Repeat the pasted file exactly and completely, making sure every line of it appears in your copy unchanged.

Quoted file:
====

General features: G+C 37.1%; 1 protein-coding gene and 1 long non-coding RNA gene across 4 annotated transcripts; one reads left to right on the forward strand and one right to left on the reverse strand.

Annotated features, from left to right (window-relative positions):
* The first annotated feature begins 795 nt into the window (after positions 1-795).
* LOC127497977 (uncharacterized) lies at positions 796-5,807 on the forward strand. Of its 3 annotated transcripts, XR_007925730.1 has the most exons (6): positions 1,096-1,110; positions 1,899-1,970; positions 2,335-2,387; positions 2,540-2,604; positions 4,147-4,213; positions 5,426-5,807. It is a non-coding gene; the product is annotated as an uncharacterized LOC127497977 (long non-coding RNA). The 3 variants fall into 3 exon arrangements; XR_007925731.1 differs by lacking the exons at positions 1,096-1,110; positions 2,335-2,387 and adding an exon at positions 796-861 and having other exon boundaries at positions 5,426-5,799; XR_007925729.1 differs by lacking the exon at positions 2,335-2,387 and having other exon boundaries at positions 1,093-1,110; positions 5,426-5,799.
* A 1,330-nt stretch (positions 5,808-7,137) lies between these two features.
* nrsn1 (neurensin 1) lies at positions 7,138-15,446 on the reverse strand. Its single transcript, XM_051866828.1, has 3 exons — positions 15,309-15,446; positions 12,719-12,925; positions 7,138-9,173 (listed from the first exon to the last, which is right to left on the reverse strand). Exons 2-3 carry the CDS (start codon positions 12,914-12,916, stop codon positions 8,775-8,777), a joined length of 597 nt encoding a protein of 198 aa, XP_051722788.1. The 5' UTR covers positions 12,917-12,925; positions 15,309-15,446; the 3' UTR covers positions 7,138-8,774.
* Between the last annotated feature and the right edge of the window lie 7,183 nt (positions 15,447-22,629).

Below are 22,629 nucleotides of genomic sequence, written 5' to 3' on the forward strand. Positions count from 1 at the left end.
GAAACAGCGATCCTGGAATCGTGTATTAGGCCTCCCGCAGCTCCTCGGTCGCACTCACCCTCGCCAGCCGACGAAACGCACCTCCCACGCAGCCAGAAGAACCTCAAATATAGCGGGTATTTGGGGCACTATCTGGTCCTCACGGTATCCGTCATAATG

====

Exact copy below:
General features: G+C 37.1%; 1 protein-coding gene and 1 long non-coding RNA gene across 4 annotated transcripts; one reads left to right on the forward strand and one right to left on the reverse strand.

Annotated features, from left to right (window-relative positions):
* The first annotated feature begins 795 nt into the window (after positions 1-795).
* LOC127497977 (uncharacterized) lies at positions 796-5,807 on the forward strand. Of its 3 annotated transcripts, XR_007925730.1 has the most exons (6): positions 1,096-1,110; positions 1,899-1,970; positions 2,335-2,387; positions 2,540-2,604; positions 4,147-4,213; positions 5,426-5,807. It is a non-coding gene; the product is annotated as an uncharacterized LOC127497977 (long non-coding RNA). The 3 variants fall into 3 exon arrangements; XR_007925731.1 differs by lacking the exons at positions 1,096-1,110; positions 2,335-2,387 and adding an exon at positions 796-861 and having other exon boundaries at positions 5,426-5,799; XR_007925729.1 differs by lacking the exon at positions 2,335-2,387 and having other exon boundaries at positions 1,093-1,110; positions 5,426-5,799.
* A 1,330-nt stretch (positions 5,808-7,137) lies between these two features.
* nrsn1 (neurensin 1) lies at positions 7,138-15,446 on the reverse strand. Its single transcript, XM_051866828.1, has 3 exons — positions 15,309-15,446; positions 12,719-12,925; positions 7,138-9,173 (listed from the first exon to the last, which is right to left on the reverse strand). Exons 2-3 carry the CDS (start codon positions 12,914-12,916, stop codon positions 8,775-8,777), a joined length of 597 nt encoding a protein of 198 aa, XP_051722788.1. The 5' UTR covers positions 12,917-12,925; positions 15,309-15,446; the 3' UTR covers positions 7,138-8,774.
* Between the last annotated feature and the right edge of the window lie 7,183 nt (positions 15,447-22,629).

Below are 22,629 nucleotides of genomic sequence, written 5' to 3' on the forward strand. Positions count from 1 at the left end.
GAAACAGCGATCCTGGAATCGTGTATTAGGCCTCCCGCAGCTCCTCGGTCGCACTCACCCTCGCCAGCCGACGAAACGCACCTCCCACGCAGCCAGAAGAACCTCAAATATAGCGGGTATTTGGGGCACTATCTGGTCCTCACGGTATCCGTCATAATG